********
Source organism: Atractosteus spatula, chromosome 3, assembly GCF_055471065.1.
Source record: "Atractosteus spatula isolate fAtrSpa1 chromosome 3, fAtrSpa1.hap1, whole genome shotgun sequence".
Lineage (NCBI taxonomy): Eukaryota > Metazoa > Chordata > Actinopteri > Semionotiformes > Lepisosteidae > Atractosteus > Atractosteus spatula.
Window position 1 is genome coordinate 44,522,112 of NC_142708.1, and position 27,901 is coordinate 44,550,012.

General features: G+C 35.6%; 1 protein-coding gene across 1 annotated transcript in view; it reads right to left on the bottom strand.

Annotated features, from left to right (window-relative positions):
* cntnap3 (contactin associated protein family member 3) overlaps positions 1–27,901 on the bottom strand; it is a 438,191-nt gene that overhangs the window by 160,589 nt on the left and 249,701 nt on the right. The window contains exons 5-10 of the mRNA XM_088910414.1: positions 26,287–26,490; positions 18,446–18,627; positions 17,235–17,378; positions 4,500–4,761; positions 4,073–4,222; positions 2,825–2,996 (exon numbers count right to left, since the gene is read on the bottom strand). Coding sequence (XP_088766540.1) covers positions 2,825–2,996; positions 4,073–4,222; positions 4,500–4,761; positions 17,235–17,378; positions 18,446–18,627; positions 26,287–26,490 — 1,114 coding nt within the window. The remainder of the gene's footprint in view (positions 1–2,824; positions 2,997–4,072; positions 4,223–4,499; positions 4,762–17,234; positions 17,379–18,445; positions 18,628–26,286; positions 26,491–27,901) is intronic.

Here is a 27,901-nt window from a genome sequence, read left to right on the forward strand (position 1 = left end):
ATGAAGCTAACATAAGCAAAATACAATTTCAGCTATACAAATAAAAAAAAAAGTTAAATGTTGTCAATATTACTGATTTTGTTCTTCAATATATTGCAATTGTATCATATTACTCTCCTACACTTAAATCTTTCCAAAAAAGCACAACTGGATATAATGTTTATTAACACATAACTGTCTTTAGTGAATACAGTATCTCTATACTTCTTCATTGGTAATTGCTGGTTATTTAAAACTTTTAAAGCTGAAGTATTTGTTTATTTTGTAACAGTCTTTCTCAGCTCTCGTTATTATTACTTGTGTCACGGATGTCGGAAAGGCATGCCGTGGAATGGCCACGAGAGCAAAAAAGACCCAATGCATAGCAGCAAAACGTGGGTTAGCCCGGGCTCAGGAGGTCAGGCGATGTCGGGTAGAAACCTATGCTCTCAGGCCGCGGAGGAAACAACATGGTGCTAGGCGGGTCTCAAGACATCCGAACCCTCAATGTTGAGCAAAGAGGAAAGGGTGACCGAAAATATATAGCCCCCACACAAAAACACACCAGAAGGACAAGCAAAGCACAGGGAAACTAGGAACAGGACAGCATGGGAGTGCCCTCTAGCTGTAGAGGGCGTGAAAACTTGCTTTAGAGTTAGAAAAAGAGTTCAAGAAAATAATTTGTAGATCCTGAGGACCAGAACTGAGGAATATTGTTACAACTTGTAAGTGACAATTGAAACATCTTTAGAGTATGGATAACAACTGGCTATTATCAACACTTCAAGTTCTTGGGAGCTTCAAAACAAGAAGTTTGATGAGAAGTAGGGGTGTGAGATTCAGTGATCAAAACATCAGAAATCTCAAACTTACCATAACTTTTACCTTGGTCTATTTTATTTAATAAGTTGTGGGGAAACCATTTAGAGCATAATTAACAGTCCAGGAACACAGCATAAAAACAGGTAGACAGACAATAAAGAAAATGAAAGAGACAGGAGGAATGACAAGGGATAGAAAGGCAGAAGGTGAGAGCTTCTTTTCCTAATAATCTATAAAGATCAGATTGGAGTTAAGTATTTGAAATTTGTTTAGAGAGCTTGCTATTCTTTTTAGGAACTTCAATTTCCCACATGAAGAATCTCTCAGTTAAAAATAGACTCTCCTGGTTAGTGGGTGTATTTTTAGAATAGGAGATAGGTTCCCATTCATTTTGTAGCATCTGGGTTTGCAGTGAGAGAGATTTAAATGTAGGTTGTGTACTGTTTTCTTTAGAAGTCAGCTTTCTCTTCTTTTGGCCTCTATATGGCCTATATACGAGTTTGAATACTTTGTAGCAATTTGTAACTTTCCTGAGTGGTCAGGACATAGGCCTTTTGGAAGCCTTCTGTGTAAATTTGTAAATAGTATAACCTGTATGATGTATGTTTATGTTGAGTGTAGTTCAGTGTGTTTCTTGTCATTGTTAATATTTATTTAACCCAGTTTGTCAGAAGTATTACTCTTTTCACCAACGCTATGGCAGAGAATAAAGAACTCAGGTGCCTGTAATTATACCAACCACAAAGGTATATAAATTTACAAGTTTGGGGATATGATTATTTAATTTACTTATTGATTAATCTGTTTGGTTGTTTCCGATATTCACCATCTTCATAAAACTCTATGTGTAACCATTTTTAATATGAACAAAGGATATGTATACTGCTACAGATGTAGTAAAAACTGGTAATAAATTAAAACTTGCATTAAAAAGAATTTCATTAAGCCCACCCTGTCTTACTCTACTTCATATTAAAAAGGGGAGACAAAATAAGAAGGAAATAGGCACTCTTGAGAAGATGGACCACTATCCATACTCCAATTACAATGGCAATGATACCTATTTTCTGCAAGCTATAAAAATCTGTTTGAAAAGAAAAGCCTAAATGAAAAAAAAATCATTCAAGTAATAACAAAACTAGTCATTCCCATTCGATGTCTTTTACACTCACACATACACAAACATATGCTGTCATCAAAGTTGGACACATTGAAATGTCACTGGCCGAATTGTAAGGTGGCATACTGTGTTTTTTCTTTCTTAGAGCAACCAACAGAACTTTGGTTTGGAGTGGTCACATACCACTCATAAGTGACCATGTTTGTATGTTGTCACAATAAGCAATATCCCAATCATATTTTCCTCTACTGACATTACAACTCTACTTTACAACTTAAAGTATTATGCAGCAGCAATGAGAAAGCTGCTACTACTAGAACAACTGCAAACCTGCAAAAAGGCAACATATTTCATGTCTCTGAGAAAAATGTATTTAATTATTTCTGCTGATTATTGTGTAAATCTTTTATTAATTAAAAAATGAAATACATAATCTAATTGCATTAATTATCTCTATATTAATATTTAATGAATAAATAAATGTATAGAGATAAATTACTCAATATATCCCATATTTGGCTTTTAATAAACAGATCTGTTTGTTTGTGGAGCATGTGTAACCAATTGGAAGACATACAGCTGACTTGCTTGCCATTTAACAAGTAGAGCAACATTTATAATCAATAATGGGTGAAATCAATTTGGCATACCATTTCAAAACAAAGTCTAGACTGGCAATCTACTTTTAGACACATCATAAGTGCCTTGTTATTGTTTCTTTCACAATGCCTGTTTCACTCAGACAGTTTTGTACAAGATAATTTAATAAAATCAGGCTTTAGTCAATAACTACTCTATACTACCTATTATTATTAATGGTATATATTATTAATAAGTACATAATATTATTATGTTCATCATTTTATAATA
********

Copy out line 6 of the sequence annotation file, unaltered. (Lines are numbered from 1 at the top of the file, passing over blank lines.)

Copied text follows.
Annotated features, from left to right (window-relative positions):